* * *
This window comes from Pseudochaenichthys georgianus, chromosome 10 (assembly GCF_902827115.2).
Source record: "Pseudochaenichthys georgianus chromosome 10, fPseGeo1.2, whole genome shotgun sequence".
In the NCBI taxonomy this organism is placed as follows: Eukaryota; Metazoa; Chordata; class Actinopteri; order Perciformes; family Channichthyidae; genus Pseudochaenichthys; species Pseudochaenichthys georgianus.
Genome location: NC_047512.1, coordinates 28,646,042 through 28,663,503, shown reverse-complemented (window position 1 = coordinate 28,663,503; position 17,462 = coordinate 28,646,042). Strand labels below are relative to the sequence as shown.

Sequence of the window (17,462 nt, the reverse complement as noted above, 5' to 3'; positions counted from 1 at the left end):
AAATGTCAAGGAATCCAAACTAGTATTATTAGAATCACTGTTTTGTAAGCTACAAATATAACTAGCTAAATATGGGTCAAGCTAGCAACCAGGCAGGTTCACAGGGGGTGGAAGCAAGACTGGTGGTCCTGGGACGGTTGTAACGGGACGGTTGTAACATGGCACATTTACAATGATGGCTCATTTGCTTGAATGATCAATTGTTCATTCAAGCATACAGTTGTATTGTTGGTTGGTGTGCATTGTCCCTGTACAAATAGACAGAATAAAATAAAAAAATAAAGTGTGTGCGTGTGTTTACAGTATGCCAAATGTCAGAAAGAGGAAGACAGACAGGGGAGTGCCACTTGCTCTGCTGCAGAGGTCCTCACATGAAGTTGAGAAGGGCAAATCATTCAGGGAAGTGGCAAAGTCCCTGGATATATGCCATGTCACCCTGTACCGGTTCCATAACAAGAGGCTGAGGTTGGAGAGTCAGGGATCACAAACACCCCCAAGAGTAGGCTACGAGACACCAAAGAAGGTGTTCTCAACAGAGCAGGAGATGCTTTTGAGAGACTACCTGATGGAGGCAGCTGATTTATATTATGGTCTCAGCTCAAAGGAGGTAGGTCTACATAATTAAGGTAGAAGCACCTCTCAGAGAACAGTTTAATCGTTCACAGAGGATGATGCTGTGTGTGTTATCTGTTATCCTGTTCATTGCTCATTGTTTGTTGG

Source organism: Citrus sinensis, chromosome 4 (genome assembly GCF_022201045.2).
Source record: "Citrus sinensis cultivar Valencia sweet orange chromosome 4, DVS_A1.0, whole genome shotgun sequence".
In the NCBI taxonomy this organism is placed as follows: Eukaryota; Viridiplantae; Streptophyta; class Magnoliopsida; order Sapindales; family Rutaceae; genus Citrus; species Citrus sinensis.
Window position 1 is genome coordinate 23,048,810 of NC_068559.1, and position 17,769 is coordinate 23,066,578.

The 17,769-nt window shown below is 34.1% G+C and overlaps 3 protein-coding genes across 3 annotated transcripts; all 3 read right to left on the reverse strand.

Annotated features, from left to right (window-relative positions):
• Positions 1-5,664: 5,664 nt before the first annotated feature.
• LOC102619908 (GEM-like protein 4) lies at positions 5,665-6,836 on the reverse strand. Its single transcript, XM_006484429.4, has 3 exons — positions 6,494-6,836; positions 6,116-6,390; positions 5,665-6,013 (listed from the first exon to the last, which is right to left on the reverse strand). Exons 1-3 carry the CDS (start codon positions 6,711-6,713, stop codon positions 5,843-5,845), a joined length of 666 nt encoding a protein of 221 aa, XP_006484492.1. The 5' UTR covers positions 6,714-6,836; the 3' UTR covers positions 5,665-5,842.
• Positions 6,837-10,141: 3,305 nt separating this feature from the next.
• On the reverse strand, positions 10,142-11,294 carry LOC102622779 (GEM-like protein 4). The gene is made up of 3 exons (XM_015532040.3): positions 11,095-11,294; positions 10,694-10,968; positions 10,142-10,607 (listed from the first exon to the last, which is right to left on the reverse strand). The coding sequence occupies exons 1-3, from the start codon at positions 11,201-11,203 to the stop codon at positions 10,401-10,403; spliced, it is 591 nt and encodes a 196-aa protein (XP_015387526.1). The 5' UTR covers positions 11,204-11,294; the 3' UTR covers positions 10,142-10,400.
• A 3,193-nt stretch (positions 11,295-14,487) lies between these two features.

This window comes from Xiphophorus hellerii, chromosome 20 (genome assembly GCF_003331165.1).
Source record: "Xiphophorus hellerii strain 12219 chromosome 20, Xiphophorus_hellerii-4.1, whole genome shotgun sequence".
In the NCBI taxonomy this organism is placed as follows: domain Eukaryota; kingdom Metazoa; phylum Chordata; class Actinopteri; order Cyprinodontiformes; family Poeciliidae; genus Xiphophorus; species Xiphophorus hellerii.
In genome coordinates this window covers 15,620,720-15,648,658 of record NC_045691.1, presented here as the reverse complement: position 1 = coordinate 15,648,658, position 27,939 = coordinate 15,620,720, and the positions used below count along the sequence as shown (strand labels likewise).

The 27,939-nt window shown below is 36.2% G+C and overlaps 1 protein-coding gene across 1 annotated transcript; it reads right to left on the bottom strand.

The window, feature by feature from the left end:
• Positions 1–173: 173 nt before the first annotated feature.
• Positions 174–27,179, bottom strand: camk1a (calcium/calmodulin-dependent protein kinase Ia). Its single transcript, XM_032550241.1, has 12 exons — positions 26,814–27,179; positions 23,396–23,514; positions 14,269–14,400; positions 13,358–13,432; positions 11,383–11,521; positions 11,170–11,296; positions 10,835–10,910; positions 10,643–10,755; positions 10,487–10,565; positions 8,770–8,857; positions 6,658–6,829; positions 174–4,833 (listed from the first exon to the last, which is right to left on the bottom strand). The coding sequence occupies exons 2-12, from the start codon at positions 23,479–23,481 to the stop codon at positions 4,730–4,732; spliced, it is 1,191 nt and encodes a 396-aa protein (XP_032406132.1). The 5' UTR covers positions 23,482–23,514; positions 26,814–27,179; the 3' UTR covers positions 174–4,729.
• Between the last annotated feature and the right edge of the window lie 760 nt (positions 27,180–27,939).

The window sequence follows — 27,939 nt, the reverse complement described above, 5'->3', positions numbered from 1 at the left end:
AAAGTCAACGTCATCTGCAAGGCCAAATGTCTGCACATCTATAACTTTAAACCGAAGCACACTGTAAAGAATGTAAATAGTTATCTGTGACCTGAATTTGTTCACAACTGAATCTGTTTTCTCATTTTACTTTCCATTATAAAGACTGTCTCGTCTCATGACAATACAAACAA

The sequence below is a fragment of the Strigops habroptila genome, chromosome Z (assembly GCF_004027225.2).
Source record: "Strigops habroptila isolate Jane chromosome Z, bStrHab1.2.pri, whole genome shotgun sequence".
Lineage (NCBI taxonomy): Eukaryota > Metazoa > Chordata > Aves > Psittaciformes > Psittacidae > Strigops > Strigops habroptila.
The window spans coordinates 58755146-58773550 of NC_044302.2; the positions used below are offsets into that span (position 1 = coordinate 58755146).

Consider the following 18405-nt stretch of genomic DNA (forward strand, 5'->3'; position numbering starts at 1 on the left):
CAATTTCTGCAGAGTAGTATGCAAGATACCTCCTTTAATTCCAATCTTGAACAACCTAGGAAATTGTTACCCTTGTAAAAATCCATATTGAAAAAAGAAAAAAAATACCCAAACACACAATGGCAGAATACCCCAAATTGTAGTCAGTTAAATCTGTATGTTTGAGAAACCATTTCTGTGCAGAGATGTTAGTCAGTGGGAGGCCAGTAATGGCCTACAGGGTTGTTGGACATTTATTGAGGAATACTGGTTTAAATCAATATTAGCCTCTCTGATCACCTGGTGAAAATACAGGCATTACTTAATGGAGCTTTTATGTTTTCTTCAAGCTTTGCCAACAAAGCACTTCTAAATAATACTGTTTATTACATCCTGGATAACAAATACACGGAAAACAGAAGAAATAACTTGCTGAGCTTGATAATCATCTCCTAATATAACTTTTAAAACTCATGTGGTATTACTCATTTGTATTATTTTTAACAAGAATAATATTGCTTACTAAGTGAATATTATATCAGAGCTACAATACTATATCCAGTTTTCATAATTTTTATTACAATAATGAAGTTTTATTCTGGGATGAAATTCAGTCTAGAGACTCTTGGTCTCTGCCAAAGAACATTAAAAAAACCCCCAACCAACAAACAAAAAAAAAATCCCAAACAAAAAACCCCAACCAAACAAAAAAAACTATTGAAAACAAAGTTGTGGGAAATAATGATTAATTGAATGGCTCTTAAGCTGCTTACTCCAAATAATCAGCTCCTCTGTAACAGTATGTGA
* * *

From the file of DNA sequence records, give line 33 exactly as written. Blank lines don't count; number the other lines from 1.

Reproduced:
Consider the following 18405-nt stretch of genomic DNA (forward strand, 5'->3'; position numbering starts at 1 on the left):